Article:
by Jeffrey T. Kirchner, DO, AAHIVS, AAHIVM Chief Medical Officer

November 19, 2019

Featured Literature:

Olalla, J et al.  Effect of daily consumption of extra virgin olive oil on the lipid profile and microbiota of HIV-infected patients over 50 years of age. Medicine 2019 Oct; 98(42):e17528. doi: 10.1097/MD.0000000000017528.

Extra virgin olive oil (EVOO), extracted from the “highest quality olives” has been shown to have beneficial effects on cholesterol and inflammatory parameters in the general population. The goal of this study was to assess the benefits of EVOO on lipid levels as well as the intestinal microbiota in adults with HIV disease. This was a single-arm open study of patients ages 50 to 75 years who consumed 50 grams daily of olive oil for 12 weeks. All subjects had to be on ART with an undetectable viral load and CD4 count > 200 for at least six months. Multiple exclusion criteria were applied including alcohol use, history of cancer, HBV/HCV, CVD, and current probiotic use. Twenty patients were initially recruited and 18 completed the study. The authors measured lipid levels, C-reactive protein (CRP) and intestinal microbiota composition at baseline and at the end of this intervention. Stool DNA testing was used to assess the subjects microbiomes. After 12 weeks of EVOO, there was a median decrease in total cholesterol of 5 mg/dL, and a non-significant decrease in LDL cholesterol of 12 mg/dL, triglycerides of 21 mg/dL. CRP declined from 3 mg/dL to 1.75 mg/dL. There was also a significant increase in alpha diversity of bacteria in male subjects and a decrease in pro-inflammatory genera such as Dethiosulfovibrionaceae. Additional differences were also found in the microbiota of men and women and with some variation with the type of ART. The authors believe these data warrant verification of the benefits of EVOO in persons with HIV in a larger study with longer follow up that could also include clinical outcomes.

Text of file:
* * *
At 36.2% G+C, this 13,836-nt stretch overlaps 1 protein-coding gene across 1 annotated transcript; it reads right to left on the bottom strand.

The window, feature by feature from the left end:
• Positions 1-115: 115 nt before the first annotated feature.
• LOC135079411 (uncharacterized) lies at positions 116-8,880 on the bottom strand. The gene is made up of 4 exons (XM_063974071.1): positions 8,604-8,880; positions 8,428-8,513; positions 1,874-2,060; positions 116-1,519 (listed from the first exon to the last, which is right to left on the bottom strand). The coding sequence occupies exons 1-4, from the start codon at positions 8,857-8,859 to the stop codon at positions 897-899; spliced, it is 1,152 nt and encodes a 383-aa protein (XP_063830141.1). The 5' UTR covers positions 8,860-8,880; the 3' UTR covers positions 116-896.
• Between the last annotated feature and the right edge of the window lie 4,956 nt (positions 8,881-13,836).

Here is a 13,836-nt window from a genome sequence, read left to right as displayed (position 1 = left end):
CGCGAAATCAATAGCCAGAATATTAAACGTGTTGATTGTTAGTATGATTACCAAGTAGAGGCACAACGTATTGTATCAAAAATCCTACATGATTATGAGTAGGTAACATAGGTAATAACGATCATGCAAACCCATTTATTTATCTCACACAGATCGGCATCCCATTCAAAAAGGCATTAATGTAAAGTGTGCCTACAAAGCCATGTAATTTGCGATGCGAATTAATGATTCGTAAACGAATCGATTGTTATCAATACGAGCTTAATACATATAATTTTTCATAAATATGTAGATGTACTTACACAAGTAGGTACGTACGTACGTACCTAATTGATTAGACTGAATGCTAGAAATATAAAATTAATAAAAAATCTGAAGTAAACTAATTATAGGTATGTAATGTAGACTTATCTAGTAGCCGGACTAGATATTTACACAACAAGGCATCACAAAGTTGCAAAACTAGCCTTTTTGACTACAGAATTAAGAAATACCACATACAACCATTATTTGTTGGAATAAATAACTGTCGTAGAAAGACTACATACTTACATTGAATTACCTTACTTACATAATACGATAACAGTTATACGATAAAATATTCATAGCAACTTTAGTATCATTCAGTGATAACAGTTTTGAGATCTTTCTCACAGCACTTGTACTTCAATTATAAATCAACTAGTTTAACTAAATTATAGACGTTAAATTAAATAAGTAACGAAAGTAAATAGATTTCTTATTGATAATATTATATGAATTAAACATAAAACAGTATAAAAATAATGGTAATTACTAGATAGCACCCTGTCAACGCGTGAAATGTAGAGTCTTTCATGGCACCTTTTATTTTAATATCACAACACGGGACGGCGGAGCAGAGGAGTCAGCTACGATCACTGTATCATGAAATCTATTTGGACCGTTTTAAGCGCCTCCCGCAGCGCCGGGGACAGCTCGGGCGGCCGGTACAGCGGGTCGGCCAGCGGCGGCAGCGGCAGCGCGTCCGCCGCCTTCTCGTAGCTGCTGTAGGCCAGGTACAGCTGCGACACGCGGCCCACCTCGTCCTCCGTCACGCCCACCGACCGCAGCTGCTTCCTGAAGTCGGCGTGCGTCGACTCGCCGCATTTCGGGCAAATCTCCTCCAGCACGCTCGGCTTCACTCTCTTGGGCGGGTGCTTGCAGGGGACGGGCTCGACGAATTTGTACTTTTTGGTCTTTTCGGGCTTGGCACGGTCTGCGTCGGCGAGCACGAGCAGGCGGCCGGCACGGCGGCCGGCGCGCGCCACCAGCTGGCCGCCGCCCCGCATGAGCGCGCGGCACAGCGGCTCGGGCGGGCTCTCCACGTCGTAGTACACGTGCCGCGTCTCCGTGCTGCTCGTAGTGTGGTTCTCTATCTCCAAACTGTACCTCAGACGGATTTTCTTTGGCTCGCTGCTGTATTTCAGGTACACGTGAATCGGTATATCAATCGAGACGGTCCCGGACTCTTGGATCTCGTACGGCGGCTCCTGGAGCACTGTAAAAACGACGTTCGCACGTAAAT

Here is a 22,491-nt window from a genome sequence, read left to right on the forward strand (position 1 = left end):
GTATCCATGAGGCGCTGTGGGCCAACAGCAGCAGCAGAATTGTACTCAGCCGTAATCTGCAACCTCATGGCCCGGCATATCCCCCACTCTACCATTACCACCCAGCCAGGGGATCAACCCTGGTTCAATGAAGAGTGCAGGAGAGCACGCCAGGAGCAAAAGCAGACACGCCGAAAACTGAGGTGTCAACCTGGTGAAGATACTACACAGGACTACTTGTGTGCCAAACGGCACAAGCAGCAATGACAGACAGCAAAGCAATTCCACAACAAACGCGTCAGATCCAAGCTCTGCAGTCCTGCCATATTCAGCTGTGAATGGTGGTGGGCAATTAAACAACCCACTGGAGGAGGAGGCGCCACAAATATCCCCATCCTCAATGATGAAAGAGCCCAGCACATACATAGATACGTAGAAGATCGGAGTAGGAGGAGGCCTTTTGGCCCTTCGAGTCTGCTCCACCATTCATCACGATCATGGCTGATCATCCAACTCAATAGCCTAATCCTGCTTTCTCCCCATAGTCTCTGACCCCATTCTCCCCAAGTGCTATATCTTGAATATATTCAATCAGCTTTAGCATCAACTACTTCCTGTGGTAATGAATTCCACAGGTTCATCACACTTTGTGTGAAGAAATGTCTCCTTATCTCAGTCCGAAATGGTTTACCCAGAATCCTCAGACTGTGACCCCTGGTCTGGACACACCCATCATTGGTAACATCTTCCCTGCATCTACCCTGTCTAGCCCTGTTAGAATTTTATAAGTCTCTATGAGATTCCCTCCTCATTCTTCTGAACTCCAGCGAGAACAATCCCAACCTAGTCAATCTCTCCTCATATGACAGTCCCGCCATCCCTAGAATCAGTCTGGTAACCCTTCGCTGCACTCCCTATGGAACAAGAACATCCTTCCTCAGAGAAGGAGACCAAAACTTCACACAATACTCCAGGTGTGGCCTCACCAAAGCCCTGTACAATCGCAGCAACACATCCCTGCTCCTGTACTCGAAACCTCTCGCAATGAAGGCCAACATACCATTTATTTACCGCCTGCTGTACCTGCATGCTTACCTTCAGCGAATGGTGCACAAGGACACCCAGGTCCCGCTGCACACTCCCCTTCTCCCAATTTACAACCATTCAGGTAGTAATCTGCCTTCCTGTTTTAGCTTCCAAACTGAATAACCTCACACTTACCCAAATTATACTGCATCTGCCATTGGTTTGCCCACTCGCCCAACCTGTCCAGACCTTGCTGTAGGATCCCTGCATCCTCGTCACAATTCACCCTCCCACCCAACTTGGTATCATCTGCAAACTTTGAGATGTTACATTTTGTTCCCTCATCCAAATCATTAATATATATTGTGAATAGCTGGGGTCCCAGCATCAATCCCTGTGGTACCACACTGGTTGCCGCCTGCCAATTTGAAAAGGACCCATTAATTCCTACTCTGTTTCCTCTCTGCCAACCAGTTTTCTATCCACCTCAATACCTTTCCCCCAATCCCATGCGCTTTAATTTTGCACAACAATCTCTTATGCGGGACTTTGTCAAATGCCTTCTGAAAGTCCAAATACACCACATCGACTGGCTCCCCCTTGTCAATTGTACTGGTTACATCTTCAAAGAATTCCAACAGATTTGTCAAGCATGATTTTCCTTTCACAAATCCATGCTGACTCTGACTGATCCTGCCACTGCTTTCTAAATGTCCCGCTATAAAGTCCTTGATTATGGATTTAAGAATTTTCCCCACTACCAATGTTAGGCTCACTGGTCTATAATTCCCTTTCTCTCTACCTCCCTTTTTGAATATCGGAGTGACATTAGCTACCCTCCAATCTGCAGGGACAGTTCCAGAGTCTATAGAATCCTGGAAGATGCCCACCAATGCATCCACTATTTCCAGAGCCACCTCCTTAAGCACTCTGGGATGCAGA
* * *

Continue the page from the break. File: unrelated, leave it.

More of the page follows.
Author’s Commentary:

Although this is “soft” science, it is worth at least having some dietary information for our patients, as part of the lifestyle maintenance of changes we should be promoting at the office setting. I think these dietary interventions may increase in relevance as we continue to see more data linking new ART regimens with weight gain and hyperlipidemia. The amount of EVOO consumed in this study was only about 1 ½ ounces per day. The clinically beneficial effects of  altering gut flora remain to be determined but many patients already take probiotics. Moreover, there  are observational studies suggesting a benefit in maintaining or restoring intestinal microbiota which we know are adversely impacted by HIV during the acute phase of infection. 

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